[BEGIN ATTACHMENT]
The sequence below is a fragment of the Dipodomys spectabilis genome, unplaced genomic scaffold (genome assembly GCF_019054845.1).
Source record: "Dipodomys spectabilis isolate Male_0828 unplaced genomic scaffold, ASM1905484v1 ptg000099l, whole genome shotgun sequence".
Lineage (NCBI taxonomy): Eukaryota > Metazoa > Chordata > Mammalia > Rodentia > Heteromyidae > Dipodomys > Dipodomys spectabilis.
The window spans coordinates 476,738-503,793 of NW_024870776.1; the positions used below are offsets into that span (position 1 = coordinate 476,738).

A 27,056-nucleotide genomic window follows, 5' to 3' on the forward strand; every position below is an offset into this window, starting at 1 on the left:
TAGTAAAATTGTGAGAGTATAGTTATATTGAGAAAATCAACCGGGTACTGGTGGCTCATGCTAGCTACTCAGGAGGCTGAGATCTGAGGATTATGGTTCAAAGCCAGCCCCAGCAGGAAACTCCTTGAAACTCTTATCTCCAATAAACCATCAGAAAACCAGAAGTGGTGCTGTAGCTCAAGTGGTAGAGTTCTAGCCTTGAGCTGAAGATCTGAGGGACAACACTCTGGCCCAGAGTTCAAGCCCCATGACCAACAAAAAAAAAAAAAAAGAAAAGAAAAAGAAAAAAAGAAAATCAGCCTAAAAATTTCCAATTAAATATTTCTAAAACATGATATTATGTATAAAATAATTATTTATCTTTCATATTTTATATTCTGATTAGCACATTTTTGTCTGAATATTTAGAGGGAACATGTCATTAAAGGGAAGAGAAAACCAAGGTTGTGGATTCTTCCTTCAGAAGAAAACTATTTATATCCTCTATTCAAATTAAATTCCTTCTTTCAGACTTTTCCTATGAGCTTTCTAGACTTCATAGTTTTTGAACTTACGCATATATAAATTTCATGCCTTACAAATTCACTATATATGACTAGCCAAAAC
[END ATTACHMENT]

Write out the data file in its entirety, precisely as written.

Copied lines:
The sequence below is a fragment of the Dipodomys spectabilis genome, unplaced genomic scaffold (genome assembly GCF_019054845.1).
Source record: "Dipodomys spectabilis isolate Male_0828 unplaced genomic scaffold, ASM1905484v1 ptg000099l, whole genome shotgun sequence".
Lineage (NCBI taxonomy): Eukaryota > Metazoa > Chordata > Mammalia > Rodentia > Heteromyidae > Dipodomys > Dipodomys spectabilis.
The window spans coordinates 476,738-503,793 of NW_024870776.1; the positions used below are offsets into that span (position 1 = coordinate 476,738).

A 27,056-nucleotide genomic window follows, 5' to 3' on the forward strand; every position below is an offset into this window, starting at 1 on the left:
TAGTAAAATTGTGAGAGTATAGTTATATTGAGAAAATCAACCGGGTACTGGTGGCTCATGCTAGCTACTCAGGAGGCTGAGATCTGAGGATTATGGTTCAAAGCCAGCCCCAGCAGGAAACTCCTTGAAACTCTTATCTCCAATAAACCATCAGAAAACCAGAAGTGGTGCTGTAGCTCAAGTGGTAGAGTTCTAGCCTTGAGCTGAAGATCTGAGGGACAACACTCTGGCCCAGAGTTCAAGCCCCATGACCAACAAAAAAAAAAAAAAAGAAAAGAAAAAGAAAAAAAGAAAATCAGCCTAAAAATTTCCAATTAAATATTTCTAAAACATGATATTATGTATAAAATAATTATTTATCTTTCATATTTTATATTCTGATTAGCACATTTTTGTCTGAATATTTAGAGGGAACATGTCATTAAAGGGAAGAGAAAACCAAGGTTGTGGATTCTTCCTTCAGAAGAAAACTATTTATATCCTCTATTCAAATTAAATTCCTTCTTTCAGACTTTTCCTATGAGCTTTCTAGACTTCATAGTTTTTGAACTTACGCATATATAAATTTCATGCCTTACAAATTCACTATATATGACTAGCCAAAAC